Archivist, Mike Bevan, looks at the diary kept by Henry Teonge (1621-1690). Is it ‘the most important description of seagoing life in the seventeenth century’?
The 17th century Navy has been a major theme for me this year with the Pepys exhibition and Caird Library Pepys display due to be launched soon; plus the conference this year on the subject of the Tudor and Stuart Navies (The Emergence of a Maritime Nation). As part of my research I came across Henry Teonge’s diary kept between 1675 and 1695, serving as naval chaplain on HMS Assistance (1675), HMS Bristol (1678) and HMS Royal Oak (1679).
Born in Warwickshire, Teonge was educated at Warwick School later graduating at Christ’s College, Cambridge in 1643. Unable to support his family due to financial difficulties, he set off to join the Navy in 1675 and on his first voyage was ordered to join up with Sir John Narbrough’s fleet in the Mediterranean.
The diary is remarkably honest and self-deprecating, often with good humour and reflects Teonge’s natural vigour for life. His impoverished condition meant that he relished the social aspects of naval life, particularly the wardroom meals! He records party games, songs and often composed his own poetry and verse. It is considered one of ‘the most important descriptions of seagoing life in the seventeenth century’ (DNB). Interestingly, the experiences of the naval chaplain, Edward Mangin, recorded in his diary (IGR/25) in the year 1812, couldn’t be more opposite. Also an ageing chaplain, Mangin doesn’t take to life at sea at all and found his crew deplorable!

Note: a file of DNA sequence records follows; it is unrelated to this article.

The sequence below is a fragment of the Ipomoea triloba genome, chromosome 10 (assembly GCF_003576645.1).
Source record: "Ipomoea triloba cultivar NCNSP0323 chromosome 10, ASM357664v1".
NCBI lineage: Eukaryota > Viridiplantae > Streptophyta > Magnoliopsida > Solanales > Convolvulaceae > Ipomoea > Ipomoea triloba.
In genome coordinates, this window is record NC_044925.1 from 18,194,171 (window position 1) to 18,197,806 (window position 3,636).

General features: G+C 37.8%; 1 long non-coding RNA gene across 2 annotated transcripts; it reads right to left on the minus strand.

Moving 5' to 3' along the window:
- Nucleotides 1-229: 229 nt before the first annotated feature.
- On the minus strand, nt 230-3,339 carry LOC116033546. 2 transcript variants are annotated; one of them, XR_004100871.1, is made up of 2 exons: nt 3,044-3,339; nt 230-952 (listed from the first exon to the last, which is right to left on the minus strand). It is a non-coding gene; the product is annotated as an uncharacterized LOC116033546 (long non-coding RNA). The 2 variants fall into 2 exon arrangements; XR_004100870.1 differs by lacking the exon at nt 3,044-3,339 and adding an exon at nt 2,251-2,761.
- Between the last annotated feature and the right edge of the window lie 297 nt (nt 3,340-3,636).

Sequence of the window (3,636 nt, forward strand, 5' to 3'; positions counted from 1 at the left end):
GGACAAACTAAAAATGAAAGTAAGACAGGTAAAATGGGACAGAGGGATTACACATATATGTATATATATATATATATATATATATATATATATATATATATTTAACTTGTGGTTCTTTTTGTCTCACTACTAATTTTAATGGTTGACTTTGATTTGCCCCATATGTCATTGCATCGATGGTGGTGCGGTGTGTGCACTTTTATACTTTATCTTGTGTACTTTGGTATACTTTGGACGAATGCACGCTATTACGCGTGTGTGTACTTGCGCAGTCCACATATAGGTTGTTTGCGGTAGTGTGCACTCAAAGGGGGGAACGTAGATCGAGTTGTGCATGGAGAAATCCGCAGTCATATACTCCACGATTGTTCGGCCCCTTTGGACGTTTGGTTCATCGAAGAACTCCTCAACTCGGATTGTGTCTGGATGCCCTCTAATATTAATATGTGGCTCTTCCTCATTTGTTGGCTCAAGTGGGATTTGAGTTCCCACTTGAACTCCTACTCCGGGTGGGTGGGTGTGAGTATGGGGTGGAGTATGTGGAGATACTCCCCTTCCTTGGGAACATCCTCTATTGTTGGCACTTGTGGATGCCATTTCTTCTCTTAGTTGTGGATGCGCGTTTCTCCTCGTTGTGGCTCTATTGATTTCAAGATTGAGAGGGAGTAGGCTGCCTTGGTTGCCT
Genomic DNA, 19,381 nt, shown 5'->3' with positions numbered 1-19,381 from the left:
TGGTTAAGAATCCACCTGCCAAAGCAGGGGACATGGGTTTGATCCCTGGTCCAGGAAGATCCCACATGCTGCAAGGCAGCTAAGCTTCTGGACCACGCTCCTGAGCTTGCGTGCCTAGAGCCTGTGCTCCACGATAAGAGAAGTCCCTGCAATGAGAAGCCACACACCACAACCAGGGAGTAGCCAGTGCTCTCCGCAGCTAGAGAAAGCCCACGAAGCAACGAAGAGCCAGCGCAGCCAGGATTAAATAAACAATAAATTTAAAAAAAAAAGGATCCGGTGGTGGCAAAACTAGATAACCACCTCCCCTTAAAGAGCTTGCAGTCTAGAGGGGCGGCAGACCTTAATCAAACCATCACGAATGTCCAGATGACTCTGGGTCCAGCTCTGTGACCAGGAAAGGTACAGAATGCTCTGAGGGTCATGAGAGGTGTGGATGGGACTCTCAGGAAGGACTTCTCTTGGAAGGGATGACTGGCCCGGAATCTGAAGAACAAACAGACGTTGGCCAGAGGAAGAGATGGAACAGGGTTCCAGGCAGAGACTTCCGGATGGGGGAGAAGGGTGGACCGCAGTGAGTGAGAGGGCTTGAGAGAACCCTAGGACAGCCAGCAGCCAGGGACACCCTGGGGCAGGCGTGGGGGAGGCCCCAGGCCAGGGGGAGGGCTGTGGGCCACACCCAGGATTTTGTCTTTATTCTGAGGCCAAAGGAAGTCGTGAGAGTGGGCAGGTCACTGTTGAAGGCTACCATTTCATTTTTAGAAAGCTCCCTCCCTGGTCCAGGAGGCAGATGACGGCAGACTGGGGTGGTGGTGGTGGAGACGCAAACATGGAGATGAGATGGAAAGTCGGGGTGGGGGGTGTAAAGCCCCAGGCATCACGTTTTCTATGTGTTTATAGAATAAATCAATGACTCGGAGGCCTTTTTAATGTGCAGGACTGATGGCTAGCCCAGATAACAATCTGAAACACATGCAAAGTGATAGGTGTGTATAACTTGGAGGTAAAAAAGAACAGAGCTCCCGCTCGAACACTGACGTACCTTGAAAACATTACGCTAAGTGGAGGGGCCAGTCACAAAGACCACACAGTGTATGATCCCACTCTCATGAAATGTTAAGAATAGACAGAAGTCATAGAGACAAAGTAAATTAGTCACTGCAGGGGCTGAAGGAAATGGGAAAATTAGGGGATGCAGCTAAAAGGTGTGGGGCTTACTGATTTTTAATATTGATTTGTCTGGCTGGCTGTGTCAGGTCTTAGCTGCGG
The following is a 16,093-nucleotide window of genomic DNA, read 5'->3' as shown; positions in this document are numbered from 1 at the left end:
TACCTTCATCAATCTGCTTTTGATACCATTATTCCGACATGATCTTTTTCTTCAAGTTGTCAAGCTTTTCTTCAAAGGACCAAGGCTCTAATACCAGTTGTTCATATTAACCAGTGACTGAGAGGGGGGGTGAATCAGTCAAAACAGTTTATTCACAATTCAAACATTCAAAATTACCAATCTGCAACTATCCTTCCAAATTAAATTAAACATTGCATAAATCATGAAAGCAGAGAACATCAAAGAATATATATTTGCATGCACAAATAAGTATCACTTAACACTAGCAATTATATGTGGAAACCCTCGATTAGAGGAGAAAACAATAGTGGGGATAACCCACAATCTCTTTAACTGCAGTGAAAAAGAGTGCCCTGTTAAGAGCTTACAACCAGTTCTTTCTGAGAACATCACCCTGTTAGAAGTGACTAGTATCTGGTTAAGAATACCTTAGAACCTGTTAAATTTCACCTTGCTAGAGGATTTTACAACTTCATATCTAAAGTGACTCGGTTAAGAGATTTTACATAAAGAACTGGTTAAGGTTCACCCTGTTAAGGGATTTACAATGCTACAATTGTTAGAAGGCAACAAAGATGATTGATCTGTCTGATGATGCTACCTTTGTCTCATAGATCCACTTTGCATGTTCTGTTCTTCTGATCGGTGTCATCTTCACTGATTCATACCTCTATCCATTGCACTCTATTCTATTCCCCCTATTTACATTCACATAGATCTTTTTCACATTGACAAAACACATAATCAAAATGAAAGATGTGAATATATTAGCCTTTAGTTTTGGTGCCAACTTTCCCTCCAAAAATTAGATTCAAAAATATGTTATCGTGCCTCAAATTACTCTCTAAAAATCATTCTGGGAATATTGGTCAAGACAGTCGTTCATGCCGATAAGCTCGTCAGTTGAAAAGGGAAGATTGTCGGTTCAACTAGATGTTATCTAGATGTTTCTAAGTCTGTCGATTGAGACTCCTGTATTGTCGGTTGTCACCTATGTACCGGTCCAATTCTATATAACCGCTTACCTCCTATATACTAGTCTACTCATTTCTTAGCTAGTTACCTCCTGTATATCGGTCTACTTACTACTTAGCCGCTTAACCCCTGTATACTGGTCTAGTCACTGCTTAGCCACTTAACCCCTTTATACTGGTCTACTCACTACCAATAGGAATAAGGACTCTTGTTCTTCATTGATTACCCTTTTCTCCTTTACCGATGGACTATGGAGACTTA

A period ashore encouraged Teonge’s creditors and we read that ‘though I was glad to see my relations and old acquaintance, yet I lived very uneasy, being daily dunned by some or other, or else for fear of land pirates, which I hated worse than Turks’ [31 March 1678, HMS Bristol].
To see the dirary yourself, or find out more about our collections, visit the Caird Library and Archive